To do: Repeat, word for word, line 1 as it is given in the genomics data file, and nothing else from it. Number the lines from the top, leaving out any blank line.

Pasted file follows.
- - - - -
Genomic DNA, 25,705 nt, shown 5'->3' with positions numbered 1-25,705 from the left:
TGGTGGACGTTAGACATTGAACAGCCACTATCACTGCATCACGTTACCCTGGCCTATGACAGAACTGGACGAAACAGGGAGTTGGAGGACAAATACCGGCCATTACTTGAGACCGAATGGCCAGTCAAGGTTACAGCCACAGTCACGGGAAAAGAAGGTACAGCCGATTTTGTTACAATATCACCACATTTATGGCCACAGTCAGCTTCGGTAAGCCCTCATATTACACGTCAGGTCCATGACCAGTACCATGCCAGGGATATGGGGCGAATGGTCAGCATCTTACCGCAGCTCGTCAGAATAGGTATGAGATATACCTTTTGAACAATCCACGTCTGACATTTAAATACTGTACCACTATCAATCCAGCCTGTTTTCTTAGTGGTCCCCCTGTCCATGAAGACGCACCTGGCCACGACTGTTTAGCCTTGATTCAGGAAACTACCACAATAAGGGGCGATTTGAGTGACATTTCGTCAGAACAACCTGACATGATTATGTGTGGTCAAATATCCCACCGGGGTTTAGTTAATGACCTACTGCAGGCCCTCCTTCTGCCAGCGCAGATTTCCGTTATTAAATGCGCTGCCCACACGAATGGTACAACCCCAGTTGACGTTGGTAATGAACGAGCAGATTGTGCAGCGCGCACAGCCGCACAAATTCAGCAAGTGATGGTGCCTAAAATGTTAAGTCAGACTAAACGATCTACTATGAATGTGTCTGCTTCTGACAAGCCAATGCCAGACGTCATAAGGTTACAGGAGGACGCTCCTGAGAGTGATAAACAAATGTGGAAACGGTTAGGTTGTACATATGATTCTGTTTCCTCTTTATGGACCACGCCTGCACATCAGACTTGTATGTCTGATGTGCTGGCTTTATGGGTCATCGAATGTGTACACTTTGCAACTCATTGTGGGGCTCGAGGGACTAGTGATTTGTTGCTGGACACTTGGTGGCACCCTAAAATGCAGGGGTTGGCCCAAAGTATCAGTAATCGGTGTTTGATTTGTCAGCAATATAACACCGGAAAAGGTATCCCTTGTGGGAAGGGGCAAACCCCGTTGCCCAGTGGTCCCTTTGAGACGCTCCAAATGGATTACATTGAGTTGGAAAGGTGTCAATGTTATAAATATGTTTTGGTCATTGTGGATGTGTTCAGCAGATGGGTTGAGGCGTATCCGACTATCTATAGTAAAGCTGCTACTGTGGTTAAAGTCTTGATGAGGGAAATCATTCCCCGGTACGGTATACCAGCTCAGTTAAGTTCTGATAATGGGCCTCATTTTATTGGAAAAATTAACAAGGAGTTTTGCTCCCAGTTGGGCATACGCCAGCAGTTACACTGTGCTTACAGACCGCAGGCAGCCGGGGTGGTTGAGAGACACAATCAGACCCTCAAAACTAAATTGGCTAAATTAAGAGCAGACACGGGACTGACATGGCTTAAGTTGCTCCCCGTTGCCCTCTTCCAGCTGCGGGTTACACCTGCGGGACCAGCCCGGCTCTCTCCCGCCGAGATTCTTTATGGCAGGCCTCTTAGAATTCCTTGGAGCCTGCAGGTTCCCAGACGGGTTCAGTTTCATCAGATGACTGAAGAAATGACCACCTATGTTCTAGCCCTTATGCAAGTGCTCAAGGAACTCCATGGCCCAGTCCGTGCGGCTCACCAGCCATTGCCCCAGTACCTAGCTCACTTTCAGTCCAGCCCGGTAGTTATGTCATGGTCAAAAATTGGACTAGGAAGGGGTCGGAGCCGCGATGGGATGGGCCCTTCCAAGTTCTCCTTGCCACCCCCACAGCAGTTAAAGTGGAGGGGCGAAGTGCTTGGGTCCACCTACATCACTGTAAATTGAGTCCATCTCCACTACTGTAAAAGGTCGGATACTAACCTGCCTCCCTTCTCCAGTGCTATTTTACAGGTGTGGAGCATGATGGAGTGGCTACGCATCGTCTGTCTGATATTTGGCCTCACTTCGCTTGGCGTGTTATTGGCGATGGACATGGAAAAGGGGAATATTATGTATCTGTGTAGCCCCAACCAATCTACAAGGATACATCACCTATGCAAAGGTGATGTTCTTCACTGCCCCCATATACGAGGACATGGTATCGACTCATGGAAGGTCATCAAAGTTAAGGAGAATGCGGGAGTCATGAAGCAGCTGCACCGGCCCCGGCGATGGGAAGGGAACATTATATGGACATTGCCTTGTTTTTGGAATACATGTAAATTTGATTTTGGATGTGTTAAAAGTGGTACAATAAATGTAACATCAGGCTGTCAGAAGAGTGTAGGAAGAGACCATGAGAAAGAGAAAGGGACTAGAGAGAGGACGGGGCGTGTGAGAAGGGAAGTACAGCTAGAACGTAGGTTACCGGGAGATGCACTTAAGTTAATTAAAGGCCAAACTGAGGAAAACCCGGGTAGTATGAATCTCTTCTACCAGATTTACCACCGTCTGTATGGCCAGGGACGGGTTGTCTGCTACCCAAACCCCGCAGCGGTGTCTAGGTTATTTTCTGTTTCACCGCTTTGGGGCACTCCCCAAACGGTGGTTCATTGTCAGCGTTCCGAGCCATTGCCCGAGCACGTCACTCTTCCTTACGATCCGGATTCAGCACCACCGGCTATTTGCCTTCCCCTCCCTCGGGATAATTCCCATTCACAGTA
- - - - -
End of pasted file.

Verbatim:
Genomic DNA, 25,705 nt, shown 5'->3' with positions numbered 1-25,705 from the left: